Pieces Of Bailout Pie Could Get Smaller

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There are reports that the Treasury Department is studying how it can help insurance companies under the $700 billion financial bailout package. Other sectors are said to want a piece of the bailout pie too — including hedge funds, security dealers, U.S. subsidiaries of foreign banks and U.S. automakers with big financing arms.


A lot has changed since Congress first passed the $700 billion bailout for financial firms. The government is taking a direct ownership in banks now. And there's a lot of interest in using in some of the money to help struggling homeowners avoid foreclosure. And now there are reports that some big insurance companies are asking to be included, too. NPR's Jim Zarroli joins us now. Jim, good morning.

JIM ZARROLI: Good morning, Steve.

INSKEEP: Seems like every week this plan changes.

ZARROLI: Yes, indeed. You know, $700 billion seemed like a lot of money when the bailout was first talked about. It doesn't seem as big now that more and more people want a part of it. I think, in part, that says something about just the nature of the financial services industry today. You know, when banks and insurance companies and securities firms all do a lot of the same things, it just gets harder to say when one company deserves to get bailed out and another doesn't. It also says, I think, that when the government is giving out money, it can turn into a kind of a free-for-all.

INSKEEP: Although, of course, you only want to be giving money to companies whose collapse would cause a total economic disaster. What's the argument for including insurance companies in that?

ZARROLI: Well, this wouldn't be every insurance company. I mean, these aren't the companies that, you know, insure your car or your house. These are mainly life insurance companies. And the argument is that they operate somewhat like banks because they sell products like annuities. They need to borrow money. They're being hurt by the same liquidity problems that everyone else is facing. And the Treasury Department is supposed to - reportedly considering the idea.

INSKEEP: Well, let me ask about that consideration, Jim, because if we remember the congressional debate over this, we began with a three-page bill that was put out by the administration. And lawmakers said, wait a minute, you're giving the Treasury secretary carte blanche. He'll be more powerful than the president. He can do anything he wants with $700 billion. And they added all these qualifications and details to this. In the end, though, is this bill written in a way that the Treasury secretary can pretty much spend the money however he wants?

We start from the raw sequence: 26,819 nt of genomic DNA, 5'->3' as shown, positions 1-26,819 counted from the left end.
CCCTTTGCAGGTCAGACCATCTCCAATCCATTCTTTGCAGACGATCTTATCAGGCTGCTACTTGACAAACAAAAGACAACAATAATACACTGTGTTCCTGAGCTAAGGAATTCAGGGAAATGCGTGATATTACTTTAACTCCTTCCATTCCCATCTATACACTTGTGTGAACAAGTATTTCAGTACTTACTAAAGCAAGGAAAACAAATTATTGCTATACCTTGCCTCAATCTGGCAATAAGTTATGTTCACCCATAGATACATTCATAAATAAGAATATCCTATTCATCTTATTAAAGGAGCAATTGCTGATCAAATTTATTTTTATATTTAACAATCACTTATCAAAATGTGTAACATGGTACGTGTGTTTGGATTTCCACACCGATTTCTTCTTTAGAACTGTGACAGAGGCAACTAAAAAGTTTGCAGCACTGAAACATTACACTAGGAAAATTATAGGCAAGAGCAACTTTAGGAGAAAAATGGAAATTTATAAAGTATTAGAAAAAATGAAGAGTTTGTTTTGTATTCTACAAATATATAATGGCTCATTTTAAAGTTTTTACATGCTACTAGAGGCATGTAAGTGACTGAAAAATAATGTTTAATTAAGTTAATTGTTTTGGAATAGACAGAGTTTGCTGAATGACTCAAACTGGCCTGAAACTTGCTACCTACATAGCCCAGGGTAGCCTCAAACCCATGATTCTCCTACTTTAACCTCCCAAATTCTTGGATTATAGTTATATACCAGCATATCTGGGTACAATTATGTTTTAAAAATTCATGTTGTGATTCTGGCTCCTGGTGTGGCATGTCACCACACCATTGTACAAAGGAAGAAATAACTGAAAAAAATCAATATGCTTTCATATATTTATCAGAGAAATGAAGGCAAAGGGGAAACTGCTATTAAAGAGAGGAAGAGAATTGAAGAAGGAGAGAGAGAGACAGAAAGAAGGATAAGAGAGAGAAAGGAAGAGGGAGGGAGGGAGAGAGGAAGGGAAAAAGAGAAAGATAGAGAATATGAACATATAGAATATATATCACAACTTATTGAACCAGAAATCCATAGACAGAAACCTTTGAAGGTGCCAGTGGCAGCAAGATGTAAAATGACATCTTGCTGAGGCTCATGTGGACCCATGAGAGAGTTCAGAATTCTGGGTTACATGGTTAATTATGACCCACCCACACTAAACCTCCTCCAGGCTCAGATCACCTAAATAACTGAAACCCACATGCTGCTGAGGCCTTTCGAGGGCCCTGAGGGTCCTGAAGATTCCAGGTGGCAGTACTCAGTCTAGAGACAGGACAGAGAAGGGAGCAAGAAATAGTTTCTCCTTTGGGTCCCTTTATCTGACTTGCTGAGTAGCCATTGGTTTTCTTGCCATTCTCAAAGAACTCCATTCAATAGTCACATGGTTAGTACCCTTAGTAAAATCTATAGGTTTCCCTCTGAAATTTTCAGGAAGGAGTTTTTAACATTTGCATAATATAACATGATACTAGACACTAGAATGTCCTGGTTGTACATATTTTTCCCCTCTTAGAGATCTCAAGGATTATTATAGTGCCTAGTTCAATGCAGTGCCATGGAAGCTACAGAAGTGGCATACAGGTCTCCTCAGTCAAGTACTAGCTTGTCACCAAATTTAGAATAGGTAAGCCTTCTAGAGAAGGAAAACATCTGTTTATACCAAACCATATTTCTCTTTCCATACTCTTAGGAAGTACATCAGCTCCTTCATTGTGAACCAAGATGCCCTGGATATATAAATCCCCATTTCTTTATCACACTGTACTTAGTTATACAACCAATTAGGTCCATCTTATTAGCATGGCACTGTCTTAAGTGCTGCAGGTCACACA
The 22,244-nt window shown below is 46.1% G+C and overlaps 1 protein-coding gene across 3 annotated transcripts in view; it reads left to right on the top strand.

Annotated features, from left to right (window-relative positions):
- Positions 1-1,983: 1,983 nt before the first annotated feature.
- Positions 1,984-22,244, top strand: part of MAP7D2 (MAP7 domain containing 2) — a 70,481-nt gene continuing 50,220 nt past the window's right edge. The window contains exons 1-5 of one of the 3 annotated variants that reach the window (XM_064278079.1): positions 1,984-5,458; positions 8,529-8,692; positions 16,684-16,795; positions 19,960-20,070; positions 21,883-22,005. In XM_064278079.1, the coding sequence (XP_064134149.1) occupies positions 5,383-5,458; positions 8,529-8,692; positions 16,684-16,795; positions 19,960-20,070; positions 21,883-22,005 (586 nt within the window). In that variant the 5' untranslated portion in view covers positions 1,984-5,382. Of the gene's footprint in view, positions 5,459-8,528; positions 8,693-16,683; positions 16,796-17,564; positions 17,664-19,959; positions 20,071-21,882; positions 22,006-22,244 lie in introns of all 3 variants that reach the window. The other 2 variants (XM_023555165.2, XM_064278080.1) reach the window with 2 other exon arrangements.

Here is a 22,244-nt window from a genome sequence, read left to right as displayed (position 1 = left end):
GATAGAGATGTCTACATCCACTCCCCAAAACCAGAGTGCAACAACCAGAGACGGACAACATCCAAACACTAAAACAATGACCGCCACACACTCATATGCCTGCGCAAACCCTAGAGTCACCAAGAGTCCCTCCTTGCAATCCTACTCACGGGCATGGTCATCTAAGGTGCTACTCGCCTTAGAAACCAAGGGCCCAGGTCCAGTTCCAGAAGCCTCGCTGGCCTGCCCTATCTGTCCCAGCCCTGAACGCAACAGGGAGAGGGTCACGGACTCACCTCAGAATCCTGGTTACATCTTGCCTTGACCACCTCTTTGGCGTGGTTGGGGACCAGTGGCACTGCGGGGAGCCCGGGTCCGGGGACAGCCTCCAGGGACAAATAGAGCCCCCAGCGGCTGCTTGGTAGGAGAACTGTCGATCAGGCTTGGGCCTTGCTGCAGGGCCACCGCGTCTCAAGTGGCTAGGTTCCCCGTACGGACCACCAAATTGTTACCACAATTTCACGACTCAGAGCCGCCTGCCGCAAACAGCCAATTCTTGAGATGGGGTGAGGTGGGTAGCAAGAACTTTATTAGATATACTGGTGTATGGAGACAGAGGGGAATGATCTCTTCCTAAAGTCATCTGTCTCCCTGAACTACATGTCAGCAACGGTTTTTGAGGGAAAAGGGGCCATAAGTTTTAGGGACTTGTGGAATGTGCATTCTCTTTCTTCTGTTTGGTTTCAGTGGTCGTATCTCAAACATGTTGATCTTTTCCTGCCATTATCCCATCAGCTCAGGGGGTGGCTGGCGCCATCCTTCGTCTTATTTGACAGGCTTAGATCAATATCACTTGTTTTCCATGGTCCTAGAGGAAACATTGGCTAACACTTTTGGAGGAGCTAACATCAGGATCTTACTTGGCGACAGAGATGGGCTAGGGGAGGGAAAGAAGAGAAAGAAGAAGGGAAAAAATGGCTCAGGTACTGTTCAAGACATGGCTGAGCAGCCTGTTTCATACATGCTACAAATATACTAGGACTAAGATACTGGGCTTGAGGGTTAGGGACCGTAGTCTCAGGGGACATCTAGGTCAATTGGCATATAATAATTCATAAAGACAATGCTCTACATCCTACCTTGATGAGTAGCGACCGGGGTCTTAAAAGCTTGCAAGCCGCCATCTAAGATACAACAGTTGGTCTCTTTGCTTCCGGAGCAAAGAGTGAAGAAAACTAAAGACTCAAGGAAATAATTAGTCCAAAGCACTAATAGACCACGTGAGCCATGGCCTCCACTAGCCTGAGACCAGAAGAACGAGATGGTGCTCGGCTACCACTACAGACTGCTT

ZARROLI: Well, the original idea behind the bill was that the Treasury Department would buy out mortgage securities that were causing so much havoc in the market. But it also gave the Treasury Department a lot of leeway to go beyond that. And it has. You know, for instance it decided to use $250 billion from the fund to buy stock in banks as a way of shoring them up. We've also learned the Treasury Department now wants to use the money to encourage consolidation in the banking business. It's trying to encourage stronger banks to buy up weaker banks. So the fund, all along, has sort of been a work in progress, you might say.

INSKEEP: So banks want a piece of this. Insurance companies want a piece of this. People want to get it to mortgage holders, or rather homeowners. Anybody else?

ZARROLI: Well, yeah, a lot of people. Hedge funds, security dealers, US subsidiaries of foreign banks, they're all said to be lobbying the Treasury Department for some of the money. US automakers want to be included. They have big financing arms. There are a lot of people from the beginning who have argued that we never liked the idea of buying up troubled mortgage securities. They said the money should be used to prevent foreclosures.

INSKEEP: Jim, thanks very much.

ZARROLI: You're welcome, Steve.

INSKEEP: That's NPR's Jim Zarroli reporting on the evolving financial bailout.

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